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Why Trey Murphy III is the future of NBA’s ‘3-and-D’ archetype

Basketball is, in its essence, a team game. Therefore, your star player is only as effective as the role players you put around him. What good does it do that Michael Jordan can draw multiple defenders to his airspace if he doesn’t have a Steve Kerr to kick it out to on the perimeter?

That’s why, throughout modern NBA history, teams (the successful ones, at least) have tried to surround their superstars with as much defense and play-finishing as possible. That’s why, in recent years, the “three-and-D” player (an individual who can both hit threes and defend at an above-average level) has become such a popular player archetype.

But along with being a game about teamwork, basketball is also a game of evolution. And like all its other aspects, this player paradigm is experiencing an advancement of its own.

That’s what makes the New Orleans Pelicans’ second-year forward, Trey Murphy III, so important moving forward.

At 6’9, with a 7-foot wingspan, and a college career three-point percentage of 40.1%, Murphy was projected in last season’s draft as the perfect “three-and-d” role player for the Pelicans to slot next to their superstars Zion Williamson and Brandon Ingram (hence them using the first-round pick they received from the Memphis Grizzlies to select him).

So far, he’s lived up to that billing. This season, he’s in the 85th percentile among players with at least 25 games played in Cerebro Sports’ 3-Point Efficiency metric (a shooting metric that combines 3PT volume and efficiency to show the most lethal shooters).

What the metric doesn’t fully disclose is that he’s also an advocate for the deep three-pointer. He makes sure he’s usually more than a couple of steps behind the line on all his attempts. This tendency serves two purposes. First, it ensures he never accidentally takes the dreaded long spot-up two-pointer. And more importantly, it makes the closeout an even longer voyage for his defender, putting an even greater strain on the defense at large.

He’s also in the 84th percentile in the website’s Defensive Statistical Impact statistic [an events-creation metric that captures and combines possession-winning actions (steals, offensive, rebounds) with defensive efficiency (blocks, fouls) to act as a proxy for defensive athleticism and feel].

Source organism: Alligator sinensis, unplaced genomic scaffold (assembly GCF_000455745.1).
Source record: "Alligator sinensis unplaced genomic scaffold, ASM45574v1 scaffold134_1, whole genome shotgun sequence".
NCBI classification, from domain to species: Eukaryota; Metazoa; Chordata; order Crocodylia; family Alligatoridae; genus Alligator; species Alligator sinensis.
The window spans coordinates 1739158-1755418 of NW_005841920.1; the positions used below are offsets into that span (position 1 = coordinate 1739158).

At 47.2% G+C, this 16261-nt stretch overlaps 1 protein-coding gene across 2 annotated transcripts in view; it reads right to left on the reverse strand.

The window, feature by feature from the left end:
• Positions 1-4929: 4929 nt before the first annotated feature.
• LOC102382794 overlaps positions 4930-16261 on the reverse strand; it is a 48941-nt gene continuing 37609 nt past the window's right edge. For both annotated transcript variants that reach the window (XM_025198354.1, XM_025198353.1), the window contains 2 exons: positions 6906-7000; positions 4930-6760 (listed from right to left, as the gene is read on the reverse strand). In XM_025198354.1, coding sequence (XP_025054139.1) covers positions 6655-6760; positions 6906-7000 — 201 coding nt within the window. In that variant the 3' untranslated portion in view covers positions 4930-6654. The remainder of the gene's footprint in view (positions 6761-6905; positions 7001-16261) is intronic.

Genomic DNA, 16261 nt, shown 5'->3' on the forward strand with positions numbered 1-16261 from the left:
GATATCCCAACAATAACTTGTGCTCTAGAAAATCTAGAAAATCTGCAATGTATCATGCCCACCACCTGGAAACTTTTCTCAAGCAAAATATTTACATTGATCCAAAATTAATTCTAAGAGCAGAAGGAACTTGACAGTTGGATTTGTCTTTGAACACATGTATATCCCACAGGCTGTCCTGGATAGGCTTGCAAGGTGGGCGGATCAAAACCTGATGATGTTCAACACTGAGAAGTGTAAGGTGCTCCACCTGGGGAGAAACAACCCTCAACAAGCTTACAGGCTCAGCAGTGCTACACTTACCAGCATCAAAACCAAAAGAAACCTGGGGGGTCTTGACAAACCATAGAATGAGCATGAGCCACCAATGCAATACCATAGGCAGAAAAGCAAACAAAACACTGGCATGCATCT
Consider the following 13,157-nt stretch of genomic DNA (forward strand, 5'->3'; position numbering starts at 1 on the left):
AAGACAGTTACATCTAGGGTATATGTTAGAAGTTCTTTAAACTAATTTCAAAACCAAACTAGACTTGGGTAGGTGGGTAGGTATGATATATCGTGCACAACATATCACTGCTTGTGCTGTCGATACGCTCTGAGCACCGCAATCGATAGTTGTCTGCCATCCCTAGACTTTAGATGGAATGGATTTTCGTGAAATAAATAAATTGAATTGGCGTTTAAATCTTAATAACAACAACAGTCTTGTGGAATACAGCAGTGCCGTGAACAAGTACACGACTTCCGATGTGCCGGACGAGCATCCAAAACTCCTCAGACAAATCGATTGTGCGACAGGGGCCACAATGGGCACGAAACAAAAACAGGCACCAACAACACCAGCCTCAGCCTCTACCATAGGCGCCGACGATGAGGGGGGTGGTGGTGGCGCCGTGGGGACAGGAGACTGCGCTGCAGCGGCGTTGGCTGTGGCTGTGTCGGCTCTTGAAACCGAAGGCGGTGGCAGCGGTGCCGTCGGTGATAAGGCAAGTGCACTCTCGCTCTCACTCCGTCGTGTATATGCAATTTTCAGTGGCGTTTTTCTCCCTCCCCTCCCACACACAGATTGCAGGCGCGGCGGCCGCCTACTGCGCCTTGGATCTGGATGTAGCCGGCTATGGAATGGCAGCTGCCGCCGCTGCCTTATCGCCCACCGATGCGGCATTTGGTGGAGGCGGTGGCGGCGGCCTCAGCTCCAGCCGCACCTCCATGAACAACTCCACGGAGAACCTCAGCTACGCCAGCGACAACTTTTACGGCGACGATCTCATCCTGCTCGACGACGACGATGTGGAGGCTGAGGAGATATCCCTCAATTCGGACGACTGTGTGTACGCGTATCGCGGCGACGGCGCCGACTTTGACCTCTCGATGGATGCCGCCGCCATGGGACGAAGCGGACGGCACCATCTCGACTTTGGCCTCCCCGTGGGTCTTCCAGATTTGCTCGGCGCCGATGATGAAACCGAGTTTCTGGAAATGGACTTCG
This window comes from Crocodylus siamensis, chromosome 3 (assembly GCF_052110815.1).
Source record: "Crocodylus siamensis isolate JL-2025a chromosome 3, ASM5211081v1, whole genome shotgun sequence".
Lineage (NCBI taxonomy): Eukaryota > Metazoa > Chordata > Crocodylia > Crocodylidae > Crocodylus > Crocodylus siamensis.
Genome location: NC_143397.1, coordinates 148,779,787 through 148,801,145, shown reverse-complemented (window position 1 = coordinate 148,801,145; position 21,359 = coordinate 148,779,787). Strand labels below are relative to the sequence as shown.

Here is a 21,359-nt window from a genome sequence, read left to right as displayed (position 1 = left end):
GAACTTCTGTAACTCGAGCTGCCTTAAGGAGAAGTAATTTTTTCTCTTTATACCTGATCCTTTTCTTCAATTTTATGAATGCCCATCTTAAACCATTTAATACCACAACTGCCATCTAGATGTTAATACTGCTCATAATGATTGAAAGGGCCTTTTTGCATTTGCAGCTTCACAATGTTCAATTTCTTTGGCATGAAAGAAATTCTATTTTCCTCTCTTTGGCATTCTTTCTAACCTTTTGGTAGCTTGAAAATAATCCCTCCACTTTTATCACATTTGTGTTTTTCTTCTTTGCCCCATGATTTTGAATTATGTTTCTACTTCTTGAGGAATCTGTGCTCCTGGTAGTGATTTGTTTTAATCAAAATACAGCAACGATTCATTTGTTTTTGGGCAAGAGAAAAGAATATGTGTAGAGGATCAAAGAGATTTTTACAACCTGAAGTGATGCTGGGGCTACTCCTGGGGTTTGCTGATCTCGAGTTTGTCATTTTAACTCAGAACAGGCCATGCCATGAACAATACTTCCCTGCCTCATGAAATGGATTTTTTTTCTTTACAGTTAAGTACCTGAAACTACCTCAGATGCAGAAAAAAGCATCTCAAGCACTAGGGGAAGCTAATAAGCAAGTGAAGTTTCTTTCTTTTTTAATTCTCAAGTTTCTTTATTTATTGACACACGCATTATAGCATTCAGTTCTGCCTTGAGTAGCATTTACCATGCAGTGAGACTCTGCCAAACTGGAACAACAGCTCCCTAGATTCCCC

If your defender isn’t going to provide an abundance of rim protection, you’re going to want them to provide disruption in other ways (via steals, blocks, charges, etc.). And Murphy is able to contribute that thanks to his combination of length and quickness.

On paper and in practice, Murphy is the “three-and-d” performer teams have spent the last decade scrambling to acquire. But look a little closer, and you’ll see there is a whole lot more to this kid than meets the eye.

For starters, we mentioned the longer closeouts. Well, because of his reputable shooting ability, defenses have sent out a league-wide memorandum to run him off the three-point line at all costs. If Murphy’s offensive game were solely dependent on spot-ups, such an order would serve as the basketball equivalent of a death sentence.

However, Murphy’s offensive game isn’t solely dependent on spot-ups like his three-and-d ancestors of the past. And when those hard closeouts come, he’s able to put the ball on the deck and make the defense pay for their over-aggression.

Murphy also defies the tropes typically associated with his player genre. If you were told that Murphy finished as the runner-up in one of the events on All-Star Saturday, you’d likely assume that he was competing in the 2023 Starry 3-Point Contest. You’d never believe that he came within one point of being the 2023 AT&T Slam Dunk Champion.

He’s both a sniper and an acrobat. It’s like if they gave Dick Grayson a gun or if they taught Floyd Lawton how to use a trapeze. His 64 dunks on the year place him in the 94th percentile in the league. And he doesn’t just reserve the pogo stick hops for when he’s driving closeouts. He’s also an eager runner, often leaking out in transition to capitalize fastbreak possessions.

According to playtype data, Murphy is in the 88th percentile in transition efficiency and the 84th percentile in frequency.

His aviation acumen makes him that much more versatile as an off-ball role player. Along with his closeout attacking and transition finishing, he’s also a worthy candidate for punctuating lobs or cleaning up mistakes around the rim via putbacks (98th percentile efficiency).

NBA teams are getting smarter and smarter every day. They now know that if you have one dominant ball handler surrounded by four spot-up shooters, all they need to do is force the ball out of said player’s hand and dare those shooters to put the ball on the floor and beat you.

Murphy can and will beat you. His dynamic skillset gives him a leg-up on his three-and-d peers. But soon enough, the whole archetype will have to catch up to him. The players who can only defend and shoot spot-up threes, which everyone once exhausted countless resources to obtain, will no longer be able to stay on the floor. Soon, all five players will need more offensive utility than just spot-up shooting.

This makes Murphy a pioneer in his field, a trailblazer that helped pave the path for the newest evolution of the NBA role player.

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